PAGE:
Sanat Kozhakhmet, Sharmila Jayasingam, Nauman Majeed and Samia Jamshed

The purpose of this paper is to explore the effect of perceived investment in employee development (PIED) on knowledge sharing (KS) behavior by examining the mediating…

Abstract

Purpose

The purpose of this paper is to explore the effect of perceived investment in employee development (PIED) on knowledge sharing (KS) behavior by examining the mediating role of psychological capital and moderating role of organizational identification.

Design/methodology/approach

Questionnaires were used to collect data from 340 employees from largest MNCs working in Kazakhstan.

Findings

The results show that psychological capital mediates the relationship between PIED and knowledge sharing behavior (KSB). Moreover, it was found that organizational identification moderates the association between individuals’ psychological capital and their KSB. The mediated moderation analyses supported the hypothesized model.

Originality/value

This paper contributes to a more complete understanding of how investment in employee development may support or build employees’ psychological capital which in turn facilitates KS.

Article
Publication date: 27 November 2018

Jatinder Kumar Jha, Jatin Pandey and Biju Varkkey

This paper aims to examine the relationship between perceived investments in employeesdevelopment (PIED) on work engagement and the moderating effects of psychological…

Abstract

Purpose

This paper aims to examine the relationship between perceived investments in employeesdevelopment (PIED) on work engagement and the moderating effects of psychological capital on this relationship for liquid knowledge workers, employed in the Indian cutting and polishing of diamond industry (CPD).

Design/methodology/approach

A questionnaire composed of established scales was administered to 134 liquid knowledge workers. Having established convergent and discriminant validity using structural equation modelling, the model was further analysed using the Process macro to check for direct and moderating effects.

Findings

The research findings suggest that the perceived investment in employee development and psychological contract enhancement (relational and transactional) made by CPD units for liquid knowledge workers positively influenced their work engagement level. The study also finds that relational contract (not transactional contract) positively moderates the relationship between perceived investment in employee development and work engagement.

Research limitations/implications

This is a cross-sectional single source study; future studies could look at longitudinal and multisource perspective.

Practical implications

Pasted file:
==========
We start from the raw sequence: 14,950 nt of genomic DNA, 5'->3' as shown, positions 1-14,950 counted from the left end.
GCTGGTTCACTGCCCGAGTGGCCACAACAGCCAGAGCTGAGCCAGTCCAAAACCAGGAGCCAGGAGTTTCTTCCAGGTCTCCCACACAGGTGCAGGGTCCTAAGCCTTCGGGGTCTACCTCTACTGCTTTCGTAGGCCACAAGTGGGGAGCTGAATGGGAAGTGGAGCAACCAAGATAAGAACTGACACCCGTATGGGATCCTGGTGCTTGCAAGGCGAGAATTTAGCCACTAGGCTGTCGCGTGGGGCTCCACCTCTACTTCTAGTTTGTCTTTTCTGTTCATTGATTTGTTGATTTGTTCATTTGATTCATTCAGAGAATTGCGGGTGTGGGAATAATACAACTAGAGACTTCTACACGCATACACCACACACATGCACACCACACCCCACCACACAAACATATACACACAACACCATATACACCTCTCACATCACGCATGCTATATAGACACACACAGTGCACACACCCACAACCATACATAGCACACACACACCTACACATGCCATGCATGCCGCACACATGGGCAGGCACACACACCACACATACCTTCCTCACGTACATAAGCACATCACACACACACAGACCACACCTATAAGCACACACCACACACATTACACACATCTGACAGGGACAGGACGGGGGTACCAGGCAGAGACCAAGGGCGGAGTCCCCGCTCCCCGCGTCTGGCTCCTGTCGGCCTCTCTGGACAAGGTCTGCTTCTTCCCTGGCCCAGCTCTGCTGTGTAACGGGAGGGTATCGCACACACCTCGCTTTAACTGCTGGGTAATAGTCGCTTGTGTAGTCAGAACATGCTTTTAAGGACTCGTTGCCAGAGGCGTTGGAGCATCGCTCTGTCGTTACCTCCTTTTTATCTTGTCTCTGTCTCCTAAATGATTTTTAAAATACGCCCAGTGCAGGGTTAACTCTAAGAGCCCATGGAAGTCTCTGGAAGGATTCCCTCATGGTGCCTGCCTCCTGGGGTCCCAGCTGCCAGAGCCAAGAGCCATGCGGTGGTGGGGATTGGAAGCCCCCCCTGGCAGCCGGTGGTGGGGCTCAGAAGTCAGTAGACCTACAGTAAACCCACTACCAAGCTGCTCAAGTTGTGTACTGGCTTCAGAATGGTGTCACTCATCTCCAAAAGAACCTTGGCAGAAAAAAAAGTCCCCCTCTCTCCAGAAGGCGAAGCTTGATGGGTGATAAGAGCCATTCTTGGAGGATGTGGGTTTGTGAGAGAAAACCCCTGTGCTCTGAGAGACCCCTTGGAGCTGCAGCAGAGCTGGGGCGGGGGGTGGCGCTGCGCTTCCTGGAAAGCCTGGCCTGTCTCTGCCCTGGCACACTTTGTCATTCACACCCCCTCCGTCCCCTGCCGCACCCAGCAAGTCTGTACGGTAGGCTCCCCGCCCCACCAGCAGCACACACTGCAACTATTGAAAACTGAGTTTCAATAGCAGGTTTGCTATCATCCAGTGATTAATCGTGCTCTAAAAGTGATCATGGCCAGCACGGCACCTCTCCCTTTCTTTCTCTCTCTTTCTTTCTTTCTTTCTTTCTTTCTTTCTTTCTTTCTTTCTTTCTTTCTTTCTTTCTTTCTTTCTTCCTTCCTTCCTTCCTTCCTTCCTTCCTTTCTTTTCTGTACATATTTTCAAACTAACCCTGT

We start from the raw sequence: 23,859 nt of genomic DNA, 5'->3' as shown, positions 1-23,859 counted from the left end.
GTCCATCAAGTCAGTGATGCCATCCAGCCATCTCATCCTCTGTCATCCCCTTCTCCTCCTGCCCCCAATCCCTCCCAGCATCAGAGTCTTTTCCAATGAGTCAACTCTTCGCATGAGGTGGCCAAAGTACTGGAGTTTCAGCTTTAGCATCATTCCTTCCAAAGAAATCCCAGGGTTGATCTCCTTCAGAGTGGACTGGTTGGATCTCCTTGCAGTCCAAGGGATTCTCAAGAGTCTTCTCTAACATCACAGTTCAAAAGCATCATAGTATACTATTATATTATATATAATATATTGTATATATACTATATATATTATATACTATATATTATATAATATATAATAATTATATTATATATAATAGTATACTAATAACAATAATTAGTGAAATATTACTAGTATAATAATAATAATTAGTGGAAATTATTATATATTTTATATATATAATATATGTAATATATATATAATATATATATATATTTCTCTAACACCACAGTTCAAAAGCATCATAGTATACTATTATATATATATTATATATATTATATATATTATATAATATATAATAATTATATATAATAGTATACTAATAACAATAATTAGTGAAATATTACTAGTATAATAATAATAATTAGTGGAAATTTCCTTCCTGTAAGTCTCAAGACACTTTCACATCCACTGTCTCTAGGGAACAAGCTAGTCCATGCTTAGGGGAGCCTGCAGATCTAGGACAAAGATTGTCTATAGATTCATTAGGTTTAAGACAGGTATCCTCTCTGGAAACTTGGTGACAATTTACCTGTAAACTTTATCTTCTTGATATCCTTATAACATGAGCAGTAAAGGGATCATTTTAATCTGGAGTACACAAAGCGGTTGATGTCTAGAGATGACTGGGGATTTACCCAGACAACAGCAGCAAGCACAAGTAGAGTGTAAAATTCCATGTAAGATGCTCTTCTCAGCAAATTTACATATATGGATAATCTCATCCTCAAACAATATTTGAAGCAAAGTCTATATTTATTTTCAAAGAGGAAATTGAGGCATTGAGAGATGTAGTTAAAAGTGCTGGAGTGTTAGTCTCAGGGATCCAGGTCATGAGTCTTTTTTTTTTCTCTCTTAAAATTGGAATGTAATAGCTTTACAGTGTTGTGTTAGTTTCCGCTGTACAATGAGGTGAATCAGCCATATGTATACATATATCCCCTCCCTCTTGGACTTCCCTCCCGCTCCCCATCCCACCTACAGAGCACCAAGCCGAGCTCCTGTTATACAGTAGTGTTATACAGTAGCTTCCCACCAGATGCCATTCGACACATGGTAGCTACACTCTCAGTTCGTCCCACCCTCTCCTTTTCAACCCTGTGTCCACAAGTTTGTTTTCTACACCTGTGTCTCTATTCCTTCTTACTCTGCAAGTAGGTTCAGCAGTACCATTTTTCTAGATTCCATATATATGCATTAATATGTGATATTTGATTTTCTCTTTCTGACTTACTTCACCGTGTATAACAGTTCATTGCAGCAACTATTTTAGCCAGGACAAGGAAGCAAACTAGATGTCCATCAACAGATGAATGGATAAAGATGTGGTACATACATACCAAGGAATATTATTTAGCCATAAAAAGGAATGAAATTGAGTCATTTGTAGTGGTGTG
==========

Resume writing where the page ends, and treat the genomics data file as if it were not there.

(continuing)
The study presents a “star matrix of engagement” that guides the application of the two strategies of perceived employee development and psychological contract enhancement for liquid knowledge workers. This has implications for design and implementation of human resource management practices and policies for employee management.

Originality/value

The study makes significant contributions to existing literature on antecedents of work engagement of liquid knowledge workers by examining the direct and moderating influences.

Article
Publication date: 17 December 2018

Hannah Vivian Osei, Ahmed Agyapong and Kwame Owusu Kwateng

Interest has been generated for a while in unpacking the “black box” and providing a contingency approach to understanding the effects of human resource management (HRM…

Abstract

Purpose

Interest has been generated for a while in unpacking the “black box” and providing a contingency approach to understanding the effects of human resource management (HRM) practices. This study aims to investigate the possibility that the relationship between human capital development and task performance is mediated by work self-efficacy and work engagement – and that this mediation depends on the degree of perceived investment in employeesdevelopment.

Design/methodology/approach

Based on a synthesis of theories –systems, social cognitive and social identity theories – a moderated mediation model is tested using data from 220 academic employees and Heads of Departments from multiple Higher Educational Institutions in Ghana. AMOS and Hayes Conditional Process analysis were used to analyze the data.

Findings

The study finds support for a bundle of human capital investments boosting work self-efficacy and motivating work engagement, as well as task performance. Consistent with expectations, the mediation in human capital investments to task performance via work self-efficacy is conditional on the degree of perceived investment in employeesdevelopment.

Originality/value